Despite the constant crashing, SPEED put together a pretty good telecast. Yes, they had their talking points that they covered (most notably, Rum Bum Racing’s switch from the BMW M3 to the Porsche 911 GT3 Cup despite the M3 being a winning car many times over), but covering those talking points did not get in the way of covering what was going on out on the track.
In NASCAR telecasts, those talking points have caused problems in the past. Not so here. We had a very exciting race telecast and an exciting race. There isn’t much more that I can ask for. Homestead in three weeks will likely have another huge entry (as of Monday afternoon, 63 cars are entered for that race), so look for that race on SPEED in early May (or live on SPEED2, if you can get it, on April 28 prior to the Sprint Cup race from Richmond).
For the V8 Supercar Championship Series, the Tasmania Challenge at Symmonds Plains Raceway (just 18 miles south of Launceston, the hometown of Marcos Ambrose) is just the second points weekend of the season.
They’ve already raced twice previously, but the races at the Australian Grand Prix in Melbourne (which weren’t shown here in the United States since it is covered under a different TV contract) were non-points exhibitions with big bucks on the line.
The Seven Network’s telecast started out with a number of different drivers (James Courtney, Shane van Gisbergen, Lee Holdsworth, etc.) talking about how competitive the series has become. There was a montage-style recap of the Clipsal 500 in Adelaide in order to set up the current points.
Following a brief look at the 1.5-mile Symmonds Plains Raceway layout (I personally compare the design to a Kiwi bird), there was a recap of the qualifying session, where average speeds reached over 104 mph. Also, speaking of Ambrose, he gave his own introduction to the race. As it is his home track, Ambrose had plenty to add about its overall difficulty.
For 2012, the Seven Network ditched the three-dimensional Starting Grid graphic in favor of a cleaner setup that I believe debuted last year at the Armor All 600k in Surfer’s Paradise (as you may remember, Sunday’s race was aired live on SPEED last fall). I’m in favor of this. The previous setup was just way too busy for my tastes.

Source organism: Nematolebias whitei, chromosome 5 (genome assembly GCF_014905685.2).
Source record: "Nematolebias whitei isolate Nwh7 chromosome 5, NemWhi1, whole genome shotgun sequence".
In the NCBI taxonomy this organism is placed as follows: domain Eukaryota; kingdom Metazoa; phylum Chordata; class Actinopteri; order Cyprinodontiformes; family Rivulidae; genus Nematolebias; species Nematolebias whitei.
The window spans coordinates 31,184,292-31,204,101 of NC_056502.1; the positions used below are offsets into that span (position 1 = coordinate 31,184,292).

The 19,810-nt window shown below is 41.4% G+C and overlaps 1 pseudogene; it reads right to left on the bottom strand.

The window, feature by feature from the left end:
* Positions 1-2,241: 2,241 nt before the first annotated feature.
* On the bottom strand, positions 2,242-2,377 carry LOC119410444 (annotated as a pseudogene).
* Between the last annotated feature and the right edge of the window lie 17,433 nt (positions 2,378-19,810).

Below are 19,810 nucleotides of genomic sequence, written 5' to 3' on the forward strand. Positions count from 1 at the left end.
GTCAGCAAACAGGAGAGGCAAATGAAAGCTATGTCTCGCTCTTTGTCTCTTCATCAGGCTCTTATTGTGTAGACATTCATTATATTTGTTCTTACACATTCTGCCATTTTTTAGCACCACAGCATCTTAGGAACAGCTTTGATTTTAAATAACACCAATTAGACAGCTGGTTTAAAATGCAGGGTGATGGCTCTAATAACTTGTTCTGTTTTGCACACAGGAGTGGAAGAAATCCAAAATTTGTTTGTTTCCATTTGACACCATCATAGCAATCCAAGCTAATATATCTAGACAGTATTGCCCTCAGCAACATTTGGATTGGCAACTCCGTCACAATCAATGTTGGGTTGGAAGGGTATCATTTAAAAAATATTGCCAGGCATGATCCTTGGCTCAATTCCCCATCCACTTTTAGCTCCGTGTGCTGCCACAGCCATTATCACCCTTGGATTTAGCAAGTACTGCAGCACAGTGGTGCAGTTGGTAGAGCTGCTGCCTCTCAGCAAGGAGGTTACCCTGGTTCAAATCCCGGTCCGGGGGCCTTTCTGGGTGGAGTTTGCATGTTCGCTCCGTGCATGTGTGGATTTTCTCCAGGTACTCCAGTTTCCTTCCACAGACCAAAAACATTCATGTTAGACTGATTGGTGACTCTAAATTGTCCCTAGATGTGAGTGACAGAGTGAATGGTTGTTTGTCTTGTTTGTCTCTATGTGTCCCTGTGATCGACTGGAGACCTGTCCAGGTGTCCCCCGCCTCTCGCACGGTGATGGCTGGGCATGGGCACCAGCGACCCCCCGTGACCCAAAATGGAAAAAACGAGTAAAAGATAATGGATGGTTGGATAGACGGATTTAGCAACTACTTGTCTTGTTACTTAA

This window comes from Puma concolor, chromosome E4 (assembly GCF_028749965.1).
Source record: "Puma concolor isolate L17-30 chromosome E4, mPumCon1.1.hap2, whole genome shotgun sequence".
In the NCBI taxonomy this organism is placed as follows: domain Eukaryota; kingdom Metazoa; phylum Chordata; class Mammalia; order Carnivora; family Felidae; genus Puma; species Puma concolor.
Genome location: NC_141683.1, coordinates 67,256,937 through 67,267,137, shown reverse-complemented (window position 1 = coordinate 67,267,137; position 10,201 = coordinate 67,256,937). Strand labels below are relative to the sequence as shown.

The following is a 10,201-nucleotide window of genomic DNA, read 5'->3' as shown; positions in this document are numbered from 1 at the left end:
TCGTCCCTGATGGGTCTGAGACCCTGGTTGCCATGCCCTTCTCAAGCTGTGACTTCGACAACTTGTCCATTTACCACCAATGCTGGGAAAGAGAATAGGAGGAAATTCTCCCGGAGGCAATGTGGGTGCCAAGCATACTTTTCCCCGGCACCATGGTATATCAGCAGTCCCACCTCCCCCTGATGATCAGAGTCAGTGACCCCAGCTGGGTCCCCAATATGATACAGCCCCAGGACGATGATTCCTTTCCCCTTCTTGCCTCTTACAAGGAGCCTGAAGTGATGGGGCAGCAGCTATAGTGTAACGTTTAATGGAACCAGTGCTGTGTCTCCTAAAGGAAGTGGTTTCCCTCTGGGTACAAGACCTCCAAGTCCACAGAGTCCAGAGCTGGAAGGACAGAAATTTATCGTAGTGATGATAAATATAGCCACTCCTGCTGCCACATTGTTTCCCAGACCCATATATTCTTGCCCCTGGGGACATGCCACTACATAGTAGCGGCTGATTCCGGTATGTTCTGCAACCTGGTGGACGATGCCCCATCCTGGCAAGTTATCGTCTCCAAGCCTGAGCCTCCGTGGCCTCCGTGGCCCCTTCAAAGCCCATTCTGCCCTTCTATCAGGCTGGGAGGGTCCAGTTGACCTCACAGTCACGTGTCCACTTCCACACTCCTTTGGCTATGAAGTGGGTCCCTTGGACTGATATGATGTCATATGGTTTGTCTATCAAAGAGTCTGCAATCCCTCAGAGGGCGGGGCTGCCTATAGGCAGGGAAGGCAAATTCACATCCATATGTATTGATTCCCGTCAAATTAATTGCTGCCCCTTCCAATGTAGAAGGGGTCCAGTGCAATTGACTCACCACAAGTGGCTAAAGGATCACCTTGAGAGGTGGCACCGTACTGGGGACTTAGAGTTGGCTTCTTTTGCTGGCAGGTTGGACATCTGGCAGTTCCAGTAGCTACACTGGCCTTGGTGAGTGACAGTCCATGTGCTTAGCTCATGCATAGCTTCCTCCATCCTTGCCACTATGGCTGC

If you remember my pieces last year on the Seven Network’s V8 Supercar coverage, I often talked about a substantial focus at the very front of the field, resulting in missing certain things. It took all of a couple of laps before that became an issue once again. On the first lap, Rick Kelly and Courtney collided and spun, dropping both drivers to the back of the field (they never actually recovered from the incident).
It took three laps for viewers to see what the deuce happened. Meanwhile, Mark Skaife’s hung out on a limb, sounding like a moron. We can’t have that. Makes the whole affair look low rent. As much as I want to blame Skaife for that, it’s not his fault. Fault here lies solely on the production here.
Following the first 10 laps of the race, coverage was centered upon no more than six or seven cars. I’ll name those drivers here to save time. They were Ford Performance Racing teammates Mark Winterbottom, Will Davison and David Reynolds (via partnership with Rod Nash Racing), Triple Eight Racing teammates Craig Lowndes and Whincup, and if you were lucky, Stone Brothers Racing’s van Gisbergen and Taz Douglas for Lucas Dumbrell Racing.
Pretty sad, to be honest. Maybe the full coverage of the race (not available in the United States) was more inclusive. I don’t know.
Post-race coverage was relatively brief. We were shown a look at the complete unofficial results and an interview with winner Davison before SPEED went to commercial.
Prior to race two, Ambrose returned for a brief wrap-up of the first race (remember, weekends with two races typically see one race on Saturday and another on Sunday) before cutting to a recap of race two qualifying. Also note that Ambrose is doing his stand-ups this season in SPEED’s Charlotte studios instead of at whatever track he’s at that weekend.
Sadly, the first part of the second race was more of the same from race one. Very limited number of drivers got any real coverage at all. However, I do give some kudos to the crew for their commentary of the incident between Davison and Lowndes. They pointed out that Davison had understeered a couple of turns previously, which put Lowndes into proper position to at least consider a passing maneuver.
However, what happened at the ultra-tight hairpin was questionable at best.
Thankfully, the second half of the race was a little more inclusive in which drivers got some coverage. We got to see some action from further back in the pack with drivers that otherwise weren’t mentioned much. It’s a nice change.